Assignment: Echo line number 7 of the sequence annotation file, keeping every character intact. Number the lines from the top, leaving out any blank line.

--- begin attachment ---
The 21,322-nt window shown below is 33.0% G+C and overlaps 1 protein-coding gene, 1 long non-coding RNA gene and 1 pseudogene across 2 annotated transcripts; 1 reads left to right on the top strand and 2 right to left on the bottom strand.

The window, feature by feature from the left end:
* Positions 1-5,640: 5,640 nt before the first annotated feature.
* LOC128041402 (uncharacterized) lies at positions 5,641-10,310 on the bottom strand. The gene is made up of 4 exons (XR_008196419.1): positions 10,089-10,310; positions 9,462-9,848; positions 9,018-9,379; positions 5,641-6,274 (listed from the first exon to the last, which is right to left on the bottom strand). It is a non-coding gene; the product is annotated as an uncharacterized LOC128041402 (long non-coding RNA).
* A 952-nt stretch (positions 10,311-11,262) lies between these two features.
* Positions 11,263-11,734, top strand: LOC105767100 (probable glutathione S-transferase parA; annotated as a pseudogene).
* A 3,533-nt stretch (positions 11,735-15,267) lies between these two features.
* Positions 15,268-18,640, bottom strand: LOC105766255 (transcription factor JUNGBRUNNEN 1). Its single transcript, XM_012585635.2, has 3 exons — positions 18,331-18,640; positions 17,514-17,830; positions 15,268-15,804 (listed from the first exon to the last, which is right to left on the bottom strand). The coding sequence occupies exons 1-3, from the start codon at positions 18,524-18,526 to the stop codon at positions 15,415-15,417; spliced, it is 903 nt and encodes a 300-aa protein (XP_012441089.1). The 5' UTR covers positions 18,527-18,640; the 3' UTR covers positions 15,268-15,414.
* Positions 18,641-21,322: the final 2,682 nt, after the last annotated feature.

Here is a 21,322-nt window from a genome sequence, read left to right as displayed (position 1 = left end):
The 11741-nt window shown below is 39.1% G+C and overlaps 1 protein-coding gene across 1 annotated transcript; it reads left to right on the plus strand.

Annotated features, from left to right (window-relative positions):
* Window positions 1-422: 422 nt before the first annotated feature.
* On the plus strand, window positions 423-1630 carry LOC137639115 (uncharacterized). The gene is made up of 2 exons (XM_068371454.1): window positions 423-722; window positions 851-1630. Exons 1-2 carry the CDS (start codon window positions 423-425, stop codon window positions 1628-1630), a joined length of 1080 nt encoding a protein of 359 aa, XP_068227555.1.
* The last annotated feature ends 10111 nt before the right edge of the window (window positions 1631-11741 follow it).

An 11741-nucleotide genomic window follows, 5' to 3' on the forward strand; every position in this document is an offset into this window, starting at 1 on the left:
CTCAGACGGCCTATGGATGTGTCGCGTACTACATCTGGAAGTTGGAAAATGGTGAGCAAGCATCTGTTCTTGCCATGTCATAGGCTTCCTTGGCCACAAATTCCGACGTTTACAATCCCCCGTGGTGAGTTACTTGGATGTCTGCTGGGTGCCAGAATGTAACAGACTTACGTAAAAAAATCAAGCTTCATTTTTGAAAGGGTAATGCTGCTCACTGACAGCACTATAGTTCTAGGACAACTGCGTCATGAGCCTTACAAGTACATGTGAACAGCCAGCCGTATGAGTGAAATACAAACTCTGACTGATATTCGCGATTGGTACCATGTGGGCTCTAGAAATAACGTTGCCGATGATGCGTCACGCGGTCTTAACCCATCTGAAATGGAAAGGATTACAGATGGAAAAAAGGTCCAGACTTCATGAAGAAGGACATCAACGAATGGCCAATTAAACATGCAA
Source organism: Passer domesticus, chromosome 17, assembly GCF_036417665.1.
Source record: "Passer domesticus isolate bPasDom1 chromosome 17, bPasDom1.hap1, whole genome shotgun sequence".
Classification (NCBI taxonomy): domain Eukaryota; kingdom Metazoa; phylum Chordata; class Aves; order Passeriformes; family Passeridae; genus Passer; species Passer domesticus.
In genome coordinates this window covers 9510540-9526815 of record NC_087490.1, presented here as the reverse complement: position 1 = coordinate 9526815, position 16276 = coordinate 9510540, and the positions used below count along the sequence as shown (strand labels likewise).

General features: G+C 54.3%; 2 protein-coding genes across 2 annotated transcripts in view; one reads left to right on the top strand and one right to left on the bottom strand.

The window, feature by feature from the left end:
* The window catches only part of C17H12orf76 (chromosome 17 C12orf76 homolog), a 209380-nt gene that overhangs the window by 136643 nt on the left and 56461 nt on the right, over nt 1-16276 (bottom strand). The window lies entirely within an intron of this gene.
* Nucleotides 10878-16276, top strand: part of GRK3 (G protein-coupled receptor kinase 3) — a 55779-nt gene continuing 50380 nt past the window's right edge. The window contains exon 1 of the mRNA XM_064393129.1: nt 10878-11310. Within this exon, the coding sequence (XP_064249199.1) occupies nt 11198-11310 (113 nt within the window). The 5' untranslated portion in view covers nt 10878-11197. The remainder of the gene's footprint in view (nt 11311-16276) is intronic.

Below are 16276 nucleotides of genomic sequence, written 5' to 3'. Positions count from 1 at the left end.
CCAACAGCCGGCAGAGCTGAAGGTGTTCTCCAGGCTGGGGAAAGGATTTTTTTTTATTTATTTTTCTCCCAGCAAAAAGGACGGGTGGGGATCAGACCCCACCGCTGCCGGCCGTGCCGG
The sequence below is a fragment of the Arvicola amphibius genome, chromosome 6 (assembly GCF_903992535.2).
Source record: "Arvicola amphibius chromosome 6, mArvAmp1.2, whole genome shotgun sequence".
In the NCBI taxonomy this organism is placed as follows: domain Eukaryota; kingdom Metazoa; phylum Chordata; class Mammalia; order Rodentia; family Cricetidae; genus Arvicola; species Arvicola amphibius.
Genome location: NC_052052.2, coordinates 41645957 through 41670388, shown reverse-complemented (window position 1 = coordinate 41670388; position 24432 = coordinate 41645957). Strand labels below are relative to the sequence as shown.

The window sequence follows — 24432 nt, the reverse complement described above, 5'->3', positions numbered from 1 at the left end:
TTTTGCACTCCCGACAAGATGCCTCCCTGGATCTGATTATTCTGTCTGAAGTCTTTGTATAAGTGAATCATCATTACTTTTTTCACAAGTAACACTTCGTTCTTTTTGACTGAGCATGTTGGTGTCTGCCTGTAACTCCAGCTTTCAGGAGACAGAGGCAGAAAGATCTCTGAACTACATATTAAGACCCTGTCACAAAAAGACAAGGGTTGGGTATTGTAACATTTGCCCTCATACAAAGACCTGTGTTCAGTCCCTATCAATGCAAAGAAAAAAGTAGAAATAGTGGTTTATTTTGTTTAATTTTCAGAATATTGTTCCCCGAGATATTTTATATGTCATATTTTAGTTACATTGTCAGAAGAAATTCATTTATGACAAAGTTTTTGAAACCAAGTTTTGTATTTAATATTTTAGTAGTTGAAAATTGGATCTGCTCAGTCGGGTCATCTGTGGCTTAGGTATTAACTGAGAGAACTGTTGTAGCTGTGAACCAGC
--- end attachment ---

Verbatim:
* A 3,533-nt stretch (positions 11,735-15,267) lies between these two features.